Chimichurri sauce, or just chimichurri, is a versatile sauce from Argentinian cuisine that's great on grilled meats. Adaptable and versatile!
This traditional Argentinian chimichurri sauce is bursting with herbs and tangy flavors – the perfect complement to a grilled steak. Choose your favorite cut of meat, or use this sauce on top of chicken or fish instead. Traditional chimichurri sauce has an olive oil and vinegar base, but this one takes the fresh flavor up a notch with a splash of lemon juice. Choose your favorite option!
- 1 cup Italian parsley, packed
- 1 tbsp fresh thyme, packed
- 3 tbsp olive oil
- 3 tbsp red wine vinegar
- 1 tbsp lemon juice
- 1 clove minced garlic
- ½ tsp sea salt
- ¼ tsp paprika
- ¼ tsp red chili flakes
How to Make Chimichurri
This couldn't be simpler! As long as you have a food processor or a high-speed blender, you can make this condiment. Start by processing the parsley and thyme together until they're chopped finely but not all the way pulverized. Add in the olive oil, red wine vinegar, garlic, lemon juice, sea salt, paprika, and chili flakes. Process again until it looks like pesto in terms of its consistency.
How to Store and Serve Chimichurri Sauce
You can keep chimichurri in an airtight container in the fridge for up to 2 weeks. You'll likely need to stir it together to reintegrate the sauce and get the right consistency. Chimichurri is much like pesto insofar as you can store it in the freezer for at least six months, if not longer. Pop it into small containers that are about serving size (in this case, about 2 tablespoons) or use an ice cube tray with lids. Then you can just twist out the cubes of chimichurri that you want and drop them right into a hot pan to defrost.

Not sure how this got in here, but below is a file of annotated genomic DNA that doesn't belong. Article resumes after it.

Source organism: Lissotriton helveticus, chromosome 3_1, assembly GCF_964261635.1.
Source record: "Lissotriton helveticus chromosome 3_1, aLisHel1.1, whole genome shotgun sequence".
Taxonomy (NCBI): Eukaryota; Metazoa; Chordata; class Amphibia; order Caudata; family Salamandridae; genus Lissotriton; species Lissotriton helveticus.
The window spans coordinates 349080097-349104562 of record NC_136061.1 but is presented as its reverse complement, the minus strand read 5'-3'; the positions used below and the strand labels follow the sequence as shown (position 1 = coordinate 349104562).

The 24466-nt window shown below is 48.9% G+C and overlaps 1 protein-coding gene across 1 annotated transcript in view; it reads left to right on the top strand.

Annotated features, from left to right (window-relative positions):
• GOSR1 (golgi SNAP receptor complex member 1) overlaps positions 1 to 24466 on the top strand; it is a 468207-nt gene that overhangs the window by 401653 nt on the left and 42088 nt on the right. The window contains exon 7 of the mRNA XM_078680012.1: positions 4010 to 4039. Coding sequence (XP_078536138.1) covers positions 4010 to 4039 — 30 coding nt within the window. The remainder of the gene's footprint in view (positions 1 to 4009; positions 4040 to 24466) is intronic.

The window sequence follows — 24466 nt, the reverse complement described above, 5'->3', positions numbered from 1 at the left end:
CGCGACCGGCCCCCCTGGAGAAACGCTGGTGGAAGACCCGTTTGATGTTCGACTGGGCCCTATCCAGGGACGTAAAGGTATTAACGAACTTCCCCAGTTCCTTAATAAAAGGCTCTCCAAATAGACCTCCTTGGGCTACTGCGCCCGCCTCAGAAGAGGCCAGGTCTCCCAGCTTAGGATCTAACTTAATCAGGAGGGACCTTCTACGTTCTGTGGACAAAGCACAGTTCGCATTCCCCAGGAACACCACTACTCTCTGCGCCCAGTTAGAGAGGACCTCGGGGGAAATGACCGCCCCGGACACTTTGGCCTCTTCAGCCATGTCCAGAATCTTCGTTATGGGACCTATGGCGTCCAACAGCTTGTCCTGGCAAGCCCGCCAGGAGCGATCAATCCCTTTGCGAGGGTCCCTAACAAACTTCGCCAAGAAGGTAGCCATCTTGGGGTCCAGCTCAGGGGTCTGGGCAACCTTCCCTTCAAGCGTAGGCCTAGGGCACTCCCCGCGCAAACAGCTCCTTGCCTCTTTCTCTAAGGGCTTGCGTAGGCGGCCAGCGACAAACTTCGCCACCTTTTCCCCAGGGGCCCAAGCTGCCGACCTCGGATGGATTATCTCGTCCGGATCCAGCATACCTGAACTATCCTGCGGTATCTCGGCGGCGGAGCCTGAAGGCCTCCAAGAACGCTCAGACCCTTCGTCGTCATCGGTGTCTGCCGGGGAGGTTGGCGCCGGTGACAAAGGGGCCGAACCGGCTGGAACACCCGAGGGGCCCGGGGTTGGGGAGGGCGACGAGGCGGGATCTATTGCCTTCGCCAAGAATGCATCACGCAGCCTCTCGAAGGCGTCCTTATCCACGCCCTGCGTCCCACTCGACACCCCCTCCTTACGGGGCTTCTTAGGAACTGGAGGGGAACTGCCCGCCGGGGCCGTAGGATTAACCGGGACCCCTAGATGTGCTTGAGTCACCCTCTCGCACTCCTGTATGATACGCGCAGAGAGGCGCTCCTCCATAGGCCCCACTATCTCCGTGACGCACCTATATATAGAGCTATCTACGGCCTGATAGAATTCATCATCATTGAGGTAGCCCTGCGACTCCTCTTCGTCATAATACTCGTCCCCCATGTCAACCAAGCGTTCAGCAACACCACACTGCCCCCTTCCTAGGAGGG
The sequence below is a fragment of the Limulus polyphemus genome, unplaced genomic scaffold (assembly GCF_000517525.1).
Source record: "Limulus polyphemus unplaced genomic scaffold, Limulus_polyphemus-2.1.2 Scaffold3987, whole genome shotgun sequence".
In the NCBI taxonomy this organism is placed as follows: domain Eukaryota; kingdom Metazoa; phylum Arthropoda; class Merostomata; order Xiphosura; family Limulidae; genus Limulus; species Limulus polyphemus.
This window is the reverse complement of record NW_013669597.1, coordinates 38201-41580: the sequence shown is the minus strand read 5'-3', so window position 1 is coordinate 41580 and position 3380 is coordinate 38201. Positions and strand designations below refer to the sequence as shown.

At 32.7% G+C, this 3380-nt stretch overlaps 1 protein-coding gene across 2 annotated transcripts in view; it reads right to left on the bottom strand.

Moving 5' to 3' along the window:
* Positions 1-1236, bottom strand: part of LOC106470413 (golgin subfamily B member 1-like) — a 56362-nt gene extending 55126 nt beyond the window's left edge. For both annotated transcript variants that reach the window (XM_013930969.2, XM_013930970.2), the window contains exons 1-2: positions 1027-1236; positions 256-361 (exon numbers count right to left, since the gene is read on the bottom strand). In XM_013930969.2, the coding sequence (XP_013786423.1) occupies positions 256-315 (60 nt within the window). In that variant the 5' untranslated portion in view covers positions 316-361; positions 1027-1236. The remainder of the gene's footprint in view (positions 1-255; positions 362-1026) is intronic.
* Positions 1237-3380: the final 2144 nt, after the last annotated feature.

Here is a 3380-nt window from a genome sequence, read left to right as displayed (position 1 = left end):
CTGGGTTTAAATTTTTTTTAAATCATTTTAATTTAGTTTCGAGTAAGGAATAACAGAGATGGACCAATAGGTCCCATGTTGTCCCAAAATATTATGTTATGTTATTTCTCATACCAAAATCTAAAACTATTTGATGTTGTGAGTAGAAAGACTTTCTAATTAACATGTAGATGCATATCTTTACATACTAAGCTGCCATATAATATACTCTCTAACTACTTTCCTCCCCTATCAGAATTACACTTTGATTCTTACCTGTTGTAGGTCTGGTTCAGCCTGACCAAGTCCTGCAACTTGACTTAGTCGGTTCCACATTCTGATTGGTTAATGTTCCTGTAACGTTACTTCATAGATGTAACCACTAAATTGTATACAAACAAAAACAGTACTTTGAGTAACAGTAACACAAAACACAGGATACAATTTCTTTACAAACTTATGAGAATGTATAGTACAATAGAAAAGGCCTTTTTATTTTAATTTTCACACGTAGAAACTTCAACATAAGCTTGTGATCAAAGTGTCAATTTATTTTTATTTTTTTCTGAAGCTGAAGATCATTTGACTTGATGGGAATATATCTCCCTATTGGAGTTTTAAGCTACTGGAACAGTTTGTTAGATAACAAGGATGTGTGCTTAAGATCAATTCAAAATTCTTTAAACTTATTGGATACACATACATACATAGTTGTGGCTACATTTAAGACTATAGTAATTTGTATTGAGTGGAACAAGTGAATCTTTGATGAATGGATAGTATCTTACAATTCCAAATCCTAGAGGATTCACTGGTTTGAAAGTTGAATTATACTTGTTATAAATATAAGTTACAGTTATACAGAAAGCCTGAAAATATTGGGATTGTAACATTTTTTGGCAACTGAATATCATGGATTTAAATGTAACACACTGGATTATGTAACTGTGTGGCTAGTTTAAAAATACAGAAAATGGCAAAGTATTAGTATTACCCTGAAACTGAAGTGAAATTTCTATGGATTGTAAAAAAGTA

Traditionally, chimichurri is served with Argentinian dishes like a grilled flank steak, but you can use this alongside chicken, shrimp, or even salmon. It's bright, herbal, and zesty, with a bit of heat, but not too much. But you can use this much like you might pesto and swap it out with a pesto meal prep; toss it in with hot pasta, spread it on a slice of crusty bread, mix it in with Greek yogurt for a more creamy sauce or a dip for veggies. Stir it into beaten eggs before you scramble them, use them as a flavor pop for cooked beans (oooh, white beans!) or lentils. Finally, you can always toss freshly roasted or boiled potatoes with chimichurri, too. It's so versatile!
Variations and Customizations for Chimichurri
Chimichurri is also often made with a combination of parsley and cilantro. Sometimes shallots are used in addition to fresh garlic. Sometimes people will add a couple of tablespoons of fresh oregano leaves. And always feel free to up the garlic; it's totally ok to double or triple what we've specified here. A lot of this is to taste, so make it once and then see how you might want to adjust it for the next time you do.